A sweet tooth isn’t enough anymore, as a post-war Japan comes to loggerheads with the tactics of Western capitalism; where the ethical practices of a traditional company and family values waiver at the corrosive touch of glorified media and advertising excesses. Three candy manufacturers Giant, Apollo, and World fight amongst themselves in a battle of the caramel variety. One seeks to capture with the appeal of live animal prizes – another with the life-changing chance to win a subsidised life from cradle to marriage. World though, World takes a more contemporary approach. In a precursor to an industry of Instagram sponsorships, World seeks to mould a plucky young girl into a cover model, promotional dream and corporate shill.

But any misconceptions that this candy-filled caper treads similar lines of a Roald Dahl whimsy are washed away by the brass-necked cynicism and absurdist sense of humour. The decline of the values of Bushido, of a gentlemanly way of conducting business, sit at the forefront of the film’s vision of Japan as it moves further into the 20th century. One of post-war Japan’s most influential filmmakers, Yasuzo Masumura gets a magnificent start to a feature career with the direction of Giants and Toys, adapted from Takeshi Kaiko’s 1957 novel. Ensuring to capture the snappy and quick-paced satire of corporate lifestyle, Masumura manipulates the framing and lighting palette to bring absurdist elements to the film’s composition. 

A regular Eliza Dolittle, Kyôko Shima (Hitomi Nozoe) is polished, primed and primped with pride at being sent out into the world. Giants and Toys takes a glorious spin on a manipulated woman turning tides on the patriarchal company which sought to use her image. With her exceptionally captivating, if peculiar, sense of self, Nozoe effortlessly demonstrates how Giants and Toys become synonymous with her demure, yet engaging and energetic attraction. Even as the tomboy rises into the stratospheric realms of stardom, Nozoe’s presence and likability shine over diva attitudes as Masumura’s direction keeps an authentic sense of anger, joy and emotional progression.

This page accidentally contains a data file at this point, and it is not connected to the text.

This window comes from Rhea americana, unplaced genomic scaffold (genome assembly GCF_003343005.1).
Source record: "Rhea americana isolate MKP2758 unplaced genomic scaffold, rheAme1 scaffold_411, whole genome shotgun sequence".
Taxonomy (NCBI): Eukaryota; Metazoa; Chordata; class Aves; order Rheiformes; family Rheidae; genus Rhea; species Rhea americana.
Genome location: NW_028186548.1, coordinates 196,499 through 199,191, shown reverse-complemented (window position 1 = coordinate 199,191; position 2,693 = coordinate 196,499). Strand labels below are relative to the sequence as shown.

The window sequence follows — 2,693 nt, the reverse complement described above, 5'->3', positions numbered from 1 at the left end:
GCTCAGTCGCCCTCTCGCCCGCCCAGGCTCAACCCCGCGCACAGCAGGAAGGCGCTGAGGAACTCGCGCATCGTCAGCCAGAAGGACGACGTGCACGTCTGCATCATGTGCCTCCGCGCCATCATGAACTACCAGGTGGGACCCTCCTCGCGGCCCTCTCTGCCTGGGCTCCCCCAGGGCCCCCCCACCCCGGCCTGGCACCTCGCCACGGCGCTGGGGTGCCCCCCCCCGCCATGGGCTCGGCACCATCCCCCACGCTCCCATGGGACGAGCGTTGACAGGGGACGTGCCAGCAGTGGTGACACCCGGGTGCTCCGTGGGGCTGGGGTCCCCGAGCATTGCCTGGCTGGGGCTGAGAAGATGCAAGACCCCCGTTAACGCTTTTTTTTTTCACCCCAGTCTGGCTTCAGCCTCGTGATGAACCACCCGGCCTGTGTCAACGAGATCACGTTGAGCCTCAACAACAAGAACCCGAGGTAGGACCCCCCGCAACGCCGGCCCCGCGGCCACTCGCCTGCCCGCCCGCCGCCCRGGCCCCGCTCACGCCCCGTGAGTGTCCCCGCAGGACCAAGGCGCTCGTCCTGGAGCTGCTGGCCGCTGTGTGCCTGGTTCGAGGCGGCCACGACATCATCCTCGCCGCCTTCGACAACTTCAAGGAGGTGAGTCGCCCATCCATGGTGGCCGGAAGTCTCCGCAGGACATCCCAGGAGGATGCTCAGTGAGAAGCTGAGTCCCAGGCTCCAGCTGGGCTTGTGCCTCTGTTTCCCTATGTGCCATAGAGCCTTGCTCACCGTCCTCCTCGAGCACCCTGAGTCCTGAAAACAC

The myth of Nine to Five has long since died out, as the push for career creeps ever steadily into our personal lives. It’s not a new thing to strive for excellence and find oneself subject to the deleterious toll on mental and physical health. Popping pills and self-destructive, Hideo Takamatsu’s Mr Goda, the genius behind much of the company’s manipulative tactics and strategies, is without mercy in his endeavours to succeed. Takamatsu’s ability to one-up the competition, while retaining a likability in an antagonistic role pushes the audience further into initially supporting the character.

But for all this insightful gazing into the future of capitalism, the film struggles somewhat with a contemporary audience. Outdated in moments, the attitudes reflect a different generation and though challenged, characters abdicate themselves quickly to adversity. Equally, the cinematic nuances are a touch on the obvious side with their metaphors. The frequent clicking of a broken lighter or the dwindling numbers of tadpoles as Kyoko’s fame increases all work on a visual level but come over as superficial. Tighter is Tetsuo Tsukahara‘s soundtrack. A smashing together of the arrival of Jazz to the Japanese market weaved with a traditional composition.

Friendships trounced, lives wasted and attitudes altered – all over candy. Giants and Toys takes a sharp eye to the post-war boom of Westernised advertising and the fetishism of women and greed while maintaining a quirky sense of originality and uniqueness. The absurdist drama-come-comedy may dip into the realms of ‘no-longer PC’, but never to an off-putting degree, still speaking with a recognisable relevance today. 

Available on Blu-ray now